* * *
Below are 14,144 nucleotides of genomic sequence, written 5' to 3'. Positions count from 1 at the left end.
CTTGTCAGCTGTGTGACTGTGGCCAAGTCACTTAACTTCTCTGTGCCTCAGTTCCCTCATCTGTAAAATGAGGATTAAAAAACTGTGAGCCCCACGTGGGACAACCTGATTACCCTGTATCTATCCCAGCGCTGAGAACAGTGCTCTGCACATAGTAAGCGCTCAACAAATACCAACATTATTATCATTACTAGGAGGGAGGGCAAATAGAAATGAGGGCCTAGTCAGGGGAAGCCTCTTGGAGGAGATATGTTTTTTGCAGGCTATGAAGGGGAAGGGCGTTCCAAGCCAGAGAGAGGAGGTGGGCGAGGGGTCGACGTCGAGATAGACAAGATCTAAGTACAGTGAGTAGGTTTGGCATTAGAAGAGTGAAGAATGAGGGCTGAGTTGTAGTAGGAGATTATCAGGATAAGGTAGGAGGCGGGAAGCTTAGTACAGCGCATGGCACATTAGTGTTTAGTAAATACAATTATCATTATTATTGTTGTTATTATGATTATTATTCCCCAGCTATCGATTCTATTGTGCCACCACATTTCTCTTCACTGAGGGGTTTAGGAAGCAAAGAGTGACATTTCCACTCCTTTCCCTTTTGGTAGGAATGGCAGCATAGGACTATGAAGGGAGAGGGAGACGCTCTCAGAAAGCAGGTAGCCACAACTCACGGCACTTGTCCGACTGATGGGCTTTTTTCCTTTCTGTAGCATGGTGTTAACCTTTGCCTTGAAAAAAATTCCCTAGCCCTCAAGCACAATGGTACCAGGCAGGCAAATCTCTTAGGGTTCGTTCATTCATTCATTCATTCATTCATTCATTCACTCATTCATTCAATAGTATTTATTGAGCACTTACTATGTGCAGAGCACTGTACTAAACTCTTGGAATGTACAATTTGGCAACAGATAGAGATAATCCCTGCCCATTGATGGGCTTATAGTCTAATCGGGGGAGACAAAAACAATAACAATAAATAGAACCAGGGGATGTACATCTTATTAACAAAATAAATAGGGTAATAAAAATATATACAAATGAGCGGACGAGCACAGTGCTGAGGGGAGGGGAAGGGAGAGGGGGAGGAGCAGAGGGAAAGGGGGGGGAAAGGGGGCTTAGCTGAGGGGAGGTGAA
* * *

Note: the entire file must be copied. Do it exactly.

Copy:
Below are 14,144 nucleotides of genomic sequence, written 5' to 3'. Positions count from 1 at the left end.
CTTGTCAGCTGTGTGACTGTGGCCAAGTCACTTAACTTCTCTGTGCCTCAGTTCCCTCATCTGTAAAATGAGGATTAAAAAACTGTGAGCCCCACGTGGGACAACCTGATTACCCTGTATCTATCCCAGCGCTGAGAACAGTGCTCTGCACATAGTAAGCGCTCAACAAATACCAACATTATTATCATTACTAGGAGGGAGGGCAAATAGAAATGAGGGCCTAGTCAGGGGAAGCCTCTTGGAGGAGATATGTTTTTTGCAGGCTATGAAGGGGAAGGGCGTTCCAAGCCAGAGAGAGGAGGTGGGCGAGGGGTCGACGTCGAGATAGACAAGATCTAAGTACAGTGAGTAGGTTTGGCATTAGAAGAGTGAAGAATGAGGGCTGAGTTGTAGTAGGAGATTATCAGGATAAGGTAGGAGGCGGGAAGCTTAGTACAGCGCATGGCACATTAGTGTTTAGTAAATACAATTATCATTATTATTGTTGTTATTATGATTATTATTCCCCAGCTATCGATTCTATTGTGCCACCACATTTCTCTTCACTGAGGGGTTTAGGAAGCAAAGAGTGACATTTCCACTCCTTTCCCTTTTGGTAGGAATGGCAGCATAGGACTATGAAGGGAGAGGGAGACGCTCTCAGAAAGCAGGTAGCCACAACTCACGGCACTTGTCCGACTGATGGGCTTTTTTCCTTTCTGTAGCATGGTGTTAACCTTTGCCTTGAAAAAAATTCCCTAGCCCTCAAGCACAATGGTACCAGGCAGGCAAATCTCTTAGGGTTCGTTCATTCATTCATTCATTCATTCATTCATTCACTCATTCATTCAATAGTATTTATTGAGCACTTACTATGTGCAGAGCACTGTACTAAACTCTTGGAATGTACAATTTGGCAACAGATAGAGATAATCCCTGCCCATTGATGGGCTTATAGTCTAATCGGGGGAGACAAAAACAATAACAATAAATAGAACCAGGGGATGTACATCTTATTAACAAAATAAATAGGGTAATAAAAATATATACAAATGAGCGGACGAGCACAGTGCTGAGGGGAGGGGAAGGGAGAGGGGGAGGAGCAGAGGGAAAGGGGGGGGAAAGGGGGCTTAGCTGAGGGGAGGTGAA